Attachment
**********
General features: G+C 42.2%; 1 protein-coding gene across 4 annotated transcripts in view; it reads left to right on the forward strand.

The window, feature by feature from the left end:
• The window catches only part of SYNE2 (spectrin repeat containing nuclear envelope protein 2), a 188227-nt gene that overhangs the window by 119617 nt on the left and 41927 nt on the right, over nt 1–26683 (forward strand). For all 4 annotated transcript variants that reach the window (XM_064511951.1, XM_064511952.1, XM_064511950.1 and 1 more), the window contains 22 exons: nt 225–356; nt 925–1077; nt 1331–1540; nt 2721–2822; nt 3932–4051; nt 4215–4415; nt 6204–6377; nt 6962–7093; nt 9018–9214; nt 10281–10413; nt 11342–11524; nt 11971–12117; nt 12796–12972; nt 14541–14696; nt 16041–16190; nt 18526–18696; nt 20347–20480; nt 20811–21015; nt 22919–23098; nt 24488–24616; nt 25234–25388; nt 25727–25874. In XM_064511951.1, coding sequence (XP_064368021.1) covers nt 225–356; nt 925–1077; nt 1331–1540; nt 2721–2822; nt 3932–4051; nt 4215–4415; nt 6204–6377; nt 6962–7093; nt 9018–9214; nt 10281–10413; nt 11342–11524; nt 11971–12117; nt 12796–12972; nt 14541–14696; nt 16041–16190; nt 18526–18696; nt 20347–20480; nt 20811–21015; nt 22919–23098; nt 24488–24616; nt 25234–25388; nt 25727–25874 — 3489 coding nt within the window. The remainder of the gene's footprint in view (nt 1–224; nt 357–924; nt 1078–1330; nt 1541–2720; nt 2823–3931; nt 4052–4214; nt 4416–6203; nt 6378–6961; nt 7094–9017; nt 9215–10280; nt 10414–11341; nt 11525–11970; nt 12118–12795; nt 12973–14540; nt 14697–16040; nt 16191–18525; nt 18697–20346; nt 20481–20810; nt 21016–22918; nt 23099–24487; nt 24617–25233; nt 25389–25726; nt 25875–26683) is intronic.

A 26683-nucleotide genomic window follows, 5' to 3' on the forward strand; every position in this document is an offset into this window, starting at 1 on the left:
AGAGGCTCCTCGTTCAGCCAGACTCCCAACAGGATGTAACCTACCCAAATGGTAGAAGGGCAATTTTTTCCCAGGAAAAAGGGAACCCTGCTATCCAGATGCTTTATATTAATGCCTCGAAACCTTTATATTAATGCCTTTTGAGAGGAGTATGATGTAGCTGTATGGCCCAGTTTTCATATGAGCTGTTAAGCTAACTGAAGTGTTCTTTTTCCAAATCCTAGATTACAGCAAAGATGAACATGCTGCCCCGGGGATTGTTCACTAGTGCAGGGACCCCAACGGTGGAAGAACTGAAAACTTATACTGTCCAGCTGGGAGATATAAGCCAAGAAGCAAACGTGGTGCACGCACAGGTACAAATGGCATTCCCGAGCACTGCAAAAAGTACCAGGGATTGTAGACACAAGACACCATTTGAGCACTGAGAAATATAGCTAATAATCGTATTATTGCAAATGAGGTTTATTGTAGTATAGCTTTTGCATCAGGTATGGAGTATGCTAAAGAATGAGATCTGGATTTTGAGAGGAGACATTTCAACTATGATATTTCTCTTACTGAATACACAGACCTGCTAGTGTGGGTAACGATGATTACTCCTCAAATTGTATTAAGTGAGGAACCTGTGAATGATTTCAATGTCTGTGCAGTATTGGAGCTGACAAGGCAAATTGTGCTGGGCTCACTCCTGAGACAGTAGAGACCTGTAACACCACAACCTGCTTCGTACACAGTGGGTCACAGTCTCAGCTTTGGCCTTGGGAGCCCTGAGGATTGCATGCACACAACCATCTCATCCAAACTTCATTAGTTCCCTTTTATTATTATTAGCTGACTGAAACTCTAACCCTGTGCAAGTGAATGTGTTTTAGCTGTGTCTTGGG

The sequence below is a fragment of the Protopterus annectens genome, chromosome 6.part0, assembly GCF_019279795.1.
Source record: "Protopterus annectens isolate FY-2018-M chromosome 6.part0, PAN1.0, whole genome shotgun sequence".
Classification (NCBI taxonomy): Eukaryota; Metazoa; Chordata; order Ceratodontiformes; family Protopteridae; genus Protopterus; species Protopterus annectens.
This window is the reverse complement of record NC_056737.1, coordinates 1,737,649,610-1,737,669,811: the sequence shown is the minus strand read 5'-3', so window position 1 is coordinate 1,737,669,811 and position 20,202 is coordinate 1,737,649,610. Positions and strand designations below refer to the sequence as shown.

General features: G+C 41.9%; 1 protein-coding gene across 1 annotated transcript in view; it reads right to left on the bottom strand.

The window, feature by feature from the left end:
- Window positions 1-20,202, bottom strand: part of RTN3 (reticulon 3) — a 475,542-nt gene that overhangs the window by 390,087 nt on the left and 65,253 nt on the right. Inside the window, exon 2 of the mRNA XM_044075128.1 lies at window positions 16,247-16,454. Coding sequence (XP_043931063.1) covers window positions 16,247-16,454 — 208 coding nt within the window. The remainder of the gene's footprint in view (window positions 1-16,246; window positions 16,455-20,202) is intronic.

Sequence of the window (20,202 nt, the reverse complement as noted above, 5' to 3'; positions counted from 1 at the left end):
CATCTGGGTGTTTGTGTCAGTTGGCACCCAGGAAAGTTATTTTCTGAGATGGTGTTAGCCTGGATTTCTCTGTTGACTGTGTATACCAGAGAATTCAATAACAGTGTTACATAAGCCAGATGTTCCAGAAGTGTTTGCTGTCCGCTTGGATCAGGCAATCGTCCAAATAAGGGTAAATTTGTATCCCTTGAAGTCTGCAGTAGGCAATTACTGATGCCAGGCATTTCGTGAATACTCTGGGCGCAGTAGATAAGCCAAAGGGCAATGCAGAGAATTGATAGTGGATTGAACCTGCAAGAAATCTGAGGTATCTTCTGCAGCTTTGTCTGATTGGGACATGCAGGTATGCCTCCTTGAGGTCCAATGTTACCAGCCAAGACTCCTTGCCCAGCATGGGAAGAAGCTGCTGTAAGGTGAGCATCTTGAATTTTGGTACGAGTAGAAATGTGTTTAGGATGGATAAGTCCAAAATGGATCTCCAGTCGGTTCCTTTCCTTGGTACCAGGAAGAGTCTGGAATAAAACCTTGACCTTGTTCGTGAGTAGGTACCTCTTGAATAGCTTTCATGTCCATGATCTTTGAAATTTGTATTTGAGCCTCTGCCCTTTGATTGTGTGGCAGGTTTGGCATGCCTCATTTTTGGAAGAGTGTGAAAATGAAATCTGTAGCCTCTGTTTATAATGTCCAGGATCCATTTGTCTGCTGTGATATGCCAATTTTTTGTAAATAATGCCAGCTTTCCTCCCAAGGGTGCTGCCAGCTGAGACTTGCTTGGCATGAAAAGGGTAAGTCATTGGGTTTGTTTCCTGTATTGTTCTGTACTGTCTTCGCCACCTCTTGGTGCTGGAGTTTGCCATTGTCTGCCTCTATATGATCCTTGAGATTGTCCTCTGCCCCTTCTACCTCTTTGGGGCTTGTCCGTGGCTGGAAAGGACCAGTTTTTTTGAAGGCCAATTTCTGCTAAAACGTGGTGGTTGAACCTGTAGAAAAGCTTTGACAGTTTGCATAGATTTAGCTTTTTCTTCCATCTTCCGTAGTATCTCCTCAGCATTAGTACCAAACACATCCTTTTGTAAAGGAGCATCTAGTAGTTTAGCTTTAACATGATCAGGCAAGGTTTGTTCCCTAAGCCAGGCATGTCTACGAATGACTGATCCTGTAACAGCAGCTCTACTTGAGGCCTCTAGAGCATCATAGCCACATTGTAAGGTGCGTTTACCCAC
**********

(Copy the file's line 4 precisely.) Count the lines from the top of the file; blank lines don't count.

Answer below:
A 26683-nucleotide genomic window follows, 5' to 3' on the forward strand; every position in this document is an offset into this window, starting at 1 on the left: